Jesus Creed

Jesus Creed


Mother Teresa’s Faith

posted by xscot mcknight

This Time magazine article, with a few other variants around the world, briefly describes the struggles of Mother Teresa with her faith — for a long, long time. All we have are some excerpts, set in a little bit of context. I’m looking forward to reading the book when it arrives before making any kind of evaluation. (I’m a bit nervous about these kinds of reports.)



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Scott Watson

posted August 25, 2007 at 1:01 am


If anything this speaks in favor of her beatification. This is the stuff of true saints, not the undifferentiated hero figures we accociate with “sainthood” in much of our popular culture,even popular Christian culture. This is the archetype of the Jesus saint,the One who wrestled with YHWH,his father in the Garden of Gethsemene and cried out “Eloi,Eloi, Lama Sabachthani” from the cross. God have mercy on our feeble faith!



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Peggy

posted August 25, 2007 at 1:27 am


Fascinating article…mysterious experience. Words fail except: perseverence.



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Shane Trammel

posted August 25, 2007 at 3:05 am


You can read my take on this topic here if you like. As a Christian, my desire, like that of Jesus, is that all come to a saving knowledge of Him. Was that the case with Mother Teresa, well, only God really knows. However, I think we can come to some possible conclusion. I discuss that here
http://blog.shanetrammel.com/2007/08/24/mother-teresas-crisis-of-faith/



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tim

posted August 25, 2007 at 4:47 am


wasnt it mother theresa who said i am not out to convert anyone. i just want to make a muslim a better muslim, a hindu a better hindu and a christian a better christian?



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Paul

posted August 25, 2007 at 4:47 am


First Things had a wonderful article on Mother Teresa several years ago. She was an inspiration to me before I read this. I never looked at her the same again afterwards. Her ‘dark night’ has been as great a reminder of God’s presence especially in His absence. Please read Carol Zaleski’s article: http://tinyurl.com/yrp3n7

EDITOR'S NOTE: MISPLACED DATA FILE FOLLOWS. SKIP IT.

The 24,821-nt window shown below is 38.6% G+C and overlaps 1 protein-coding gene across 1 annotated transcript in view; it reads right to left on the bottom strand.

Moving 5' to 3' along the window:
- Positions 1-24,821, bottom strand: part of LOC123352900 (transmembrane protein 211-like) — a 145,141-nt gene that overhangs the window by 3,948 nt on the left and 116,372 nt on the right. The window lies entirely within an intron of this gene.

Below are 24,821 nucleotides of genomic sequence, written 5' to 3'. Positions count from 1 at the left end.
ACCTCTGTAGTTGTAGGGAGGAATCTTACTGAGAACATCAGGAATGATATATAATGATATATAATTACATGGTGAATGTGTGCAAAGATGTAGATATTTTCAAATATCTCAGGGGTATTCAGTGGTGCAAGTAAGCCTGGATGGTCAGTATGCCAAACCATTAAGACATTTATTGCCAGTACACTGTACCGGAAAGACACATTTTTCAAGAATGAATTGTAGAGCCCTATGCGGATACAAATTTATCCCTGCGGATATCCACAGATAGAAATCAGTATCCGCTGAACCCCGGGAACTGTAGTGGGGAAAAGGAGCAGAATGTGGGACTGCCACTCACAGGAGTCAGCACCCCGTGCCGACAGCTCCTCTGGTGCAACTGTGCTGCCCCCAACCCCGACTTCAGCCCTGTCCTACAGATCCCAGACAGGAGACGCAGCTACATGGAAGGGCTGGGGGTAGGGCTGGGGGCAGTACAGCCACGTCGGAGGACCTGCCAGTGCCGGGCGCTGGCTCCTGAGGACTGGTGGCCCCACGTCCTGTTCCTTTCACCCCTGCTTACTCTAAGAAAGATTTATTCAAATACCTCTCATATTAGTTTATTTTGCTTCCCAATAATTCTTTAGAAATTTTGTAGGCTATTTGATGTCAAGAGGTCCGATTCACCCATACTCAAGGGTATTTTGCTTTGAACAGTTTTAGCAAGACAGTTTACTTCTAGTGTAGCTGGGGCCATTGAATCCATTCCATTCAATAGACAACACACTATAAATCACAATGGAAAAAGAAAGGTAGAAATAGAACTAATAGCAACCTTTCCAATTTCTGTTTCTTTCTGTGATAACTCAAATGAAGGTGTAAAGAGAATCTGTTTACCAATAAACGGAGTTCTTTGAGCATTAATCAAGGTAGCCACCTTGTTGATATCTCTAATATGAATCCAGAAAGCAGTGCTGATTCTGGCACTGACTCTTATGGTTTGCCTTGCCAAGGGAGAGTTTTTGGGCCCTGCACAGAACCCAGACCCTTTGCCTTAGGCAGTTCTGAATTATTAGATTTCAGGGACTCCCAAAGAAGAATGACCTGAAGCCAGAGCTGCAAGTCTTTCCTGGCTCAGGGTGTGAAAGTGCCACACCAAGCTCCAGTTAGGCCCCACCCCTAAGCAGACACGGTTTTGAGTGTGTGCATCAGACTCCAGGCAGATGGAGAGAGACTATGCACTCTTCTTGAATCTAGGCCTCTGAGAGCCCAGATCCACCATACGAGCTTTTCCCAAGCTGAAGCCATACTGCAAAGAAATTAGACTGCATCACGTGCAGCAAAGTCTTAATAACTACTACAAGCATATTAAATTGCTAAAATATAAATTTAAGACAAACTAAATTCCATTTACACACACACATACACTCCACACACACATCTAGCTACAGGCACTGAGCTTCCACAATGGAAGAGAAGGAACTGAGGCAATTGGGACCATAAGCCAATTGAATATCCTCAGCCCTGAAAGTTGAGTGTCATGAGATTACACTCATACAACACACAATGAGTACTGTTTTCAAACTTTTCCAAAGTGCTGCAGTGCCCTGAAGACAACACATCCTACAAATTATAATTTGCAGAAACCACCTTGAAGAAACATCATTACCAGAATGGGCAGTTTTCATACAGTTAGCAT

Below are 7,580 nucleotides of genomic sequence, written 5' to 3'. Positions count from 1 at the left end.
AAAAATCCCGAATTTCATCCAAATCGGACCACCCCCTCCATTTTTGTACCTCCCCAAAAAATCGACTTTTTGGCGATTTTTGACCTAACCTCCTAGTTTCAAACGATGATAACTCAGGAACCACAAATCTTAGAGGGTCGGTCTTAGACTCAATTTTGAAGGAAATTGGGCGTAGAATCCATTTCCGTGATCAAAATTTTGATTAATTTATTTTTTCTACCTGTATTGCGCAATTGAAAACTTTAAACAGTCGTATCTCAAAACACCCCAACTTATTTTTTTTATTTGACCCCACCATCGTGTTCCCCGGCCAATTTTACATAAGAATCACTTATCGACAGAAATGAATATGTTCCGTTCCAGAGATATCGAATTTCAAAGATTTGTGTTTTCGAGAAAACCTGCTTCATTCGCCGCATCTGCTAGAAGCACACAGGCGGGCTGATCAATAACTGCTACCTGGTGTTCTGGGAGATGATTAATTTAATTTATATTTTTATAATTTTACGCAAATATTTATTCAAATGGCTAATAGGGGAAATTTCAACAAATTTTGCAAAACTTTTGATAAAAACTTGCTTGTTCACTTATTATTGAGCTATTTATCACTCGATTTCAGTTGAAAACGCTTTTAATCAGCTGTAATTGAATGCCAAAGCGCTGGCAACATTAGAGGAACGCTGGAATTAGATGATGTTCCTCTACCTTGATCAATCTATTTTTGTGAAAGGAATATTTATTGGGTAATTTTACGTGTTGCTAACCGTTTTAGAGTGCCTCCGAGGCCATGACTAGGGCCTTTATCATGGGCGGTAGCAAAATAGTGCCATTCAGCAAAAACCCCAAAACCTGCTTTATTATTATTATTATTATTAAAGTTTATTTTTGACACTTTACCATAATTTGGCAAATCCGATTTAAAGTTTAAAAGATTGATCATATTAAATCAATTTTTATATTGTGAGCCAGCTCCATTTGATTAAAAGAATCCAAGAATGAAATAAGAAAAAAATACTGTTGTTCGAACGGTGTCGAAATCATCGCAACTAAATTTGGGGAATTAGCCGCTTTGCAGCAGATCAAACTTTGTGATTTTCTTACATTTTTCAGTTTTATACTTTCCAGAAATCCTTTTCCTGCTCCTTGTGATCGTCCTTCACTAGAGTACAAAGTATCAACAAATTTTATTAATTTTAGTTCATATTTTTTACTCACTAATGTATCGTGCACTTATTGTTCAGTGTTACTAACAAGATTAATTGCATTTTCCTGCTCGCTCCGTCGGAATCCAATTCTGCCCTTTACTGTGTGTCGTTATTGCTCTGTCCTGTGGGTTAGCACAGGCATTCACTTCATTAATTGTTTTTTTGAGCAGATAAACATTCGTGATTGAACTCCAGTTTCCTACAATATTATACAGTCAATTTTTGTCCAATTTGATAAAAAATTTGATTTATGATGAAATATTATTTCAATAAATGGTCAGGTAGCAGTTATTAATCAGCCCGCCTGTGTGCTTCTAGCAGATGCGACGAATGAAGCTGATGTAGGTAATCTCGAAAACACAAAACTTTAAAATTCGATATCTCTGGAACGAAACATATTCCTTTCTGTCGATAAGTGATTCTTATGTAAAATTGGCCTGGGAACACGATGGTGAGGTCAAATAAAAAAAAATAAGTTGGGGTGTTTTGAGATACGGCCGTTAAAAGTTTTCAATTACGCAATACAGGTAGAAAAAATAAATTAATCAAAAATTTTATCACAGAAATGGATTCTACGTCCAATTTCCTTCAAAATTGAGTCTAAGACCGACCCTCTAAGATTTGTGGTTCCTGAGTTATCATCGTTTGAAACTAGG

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Diane

posted August 25, 2007 at 5:54 am


Scot,
Good article but like you I want to read the book.
I wonder if God gave us Mother Teresa as the perfect antidote to our times. We’re so obsessed with feelings and self and here we are faced with woman who gave herself selflessly, out of duty, not feeling. She enacted love instead of feeling it, and she gave it to others rather than focusing on finding it for herself. She shines a light on love as action. She is the essence of missional.



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Diane

posted August 25, 2007 at 5:57 am


However, I also ache for her. And I can’t help but wonder about the burden of celibacy, though I see through the lens of this culture …



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Sarah Chia

posted August 25, 2007 at 7:24 am


Thanks for sharing that article.
On the one hand, I feel deeply sorrowful for Mother Teresa, the same way I would share in the sorrows of any of my sisters.
On another hand, I feel relieved that this information is out, showing that even the most revered and respected Christians still struggle with the war that sin wages on us.
On yet another hand, I’m saddened that authentic stories like this still don’t serve to show the Truth of God to those who have their hearts hardened. To the atheist quoted, this is just more proof that trust in God is ridiculous.
I’m looking forward to the book.



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Ruth Tucker

posted August 25, 2007 at 8:04 am


I agree with Scot that we need more than the TIME article before we make any definitive statements, but I couldn’t resist posting on this story. I include the following quotes from Mother Teresa that apparently were typical of her 50 year struggle to believe: “there is no One to answer — no One on Whom I can cling . . . there is nothing, but emptiness & darkness. . . . What do I labour for? If there be no God — there can be no soul — if there is no Soul then Jesus— You also are not true.”
I go on to write: “Atheists, of course, have pounced on these letters as proof that even the most spiritual saint can’t really believe in God. But that is not the message we should take away. This book will reveal that there is a deep Christian spirituality that includes doubt and darkness and unbelief.”
The post is here.
I hope this book introduces many people to a different perspective on spirituality–one in which they are utterly unfamiliar. Last night we had a friend for dinner–a very lively open-minded conversationalist. But when I showed her the TIME article and gave a bit of a summary, she immediately responded: “That was dishonest of her to continue being a nun” when she had such massive doubts and such a “dark night” of the soul: “she should have quit being a nun.” I totally disagree. If this book is what the article suggests it will be, I think it will become a spiritual classic. And I think these letters revealing her doubts will become her greatest legacy.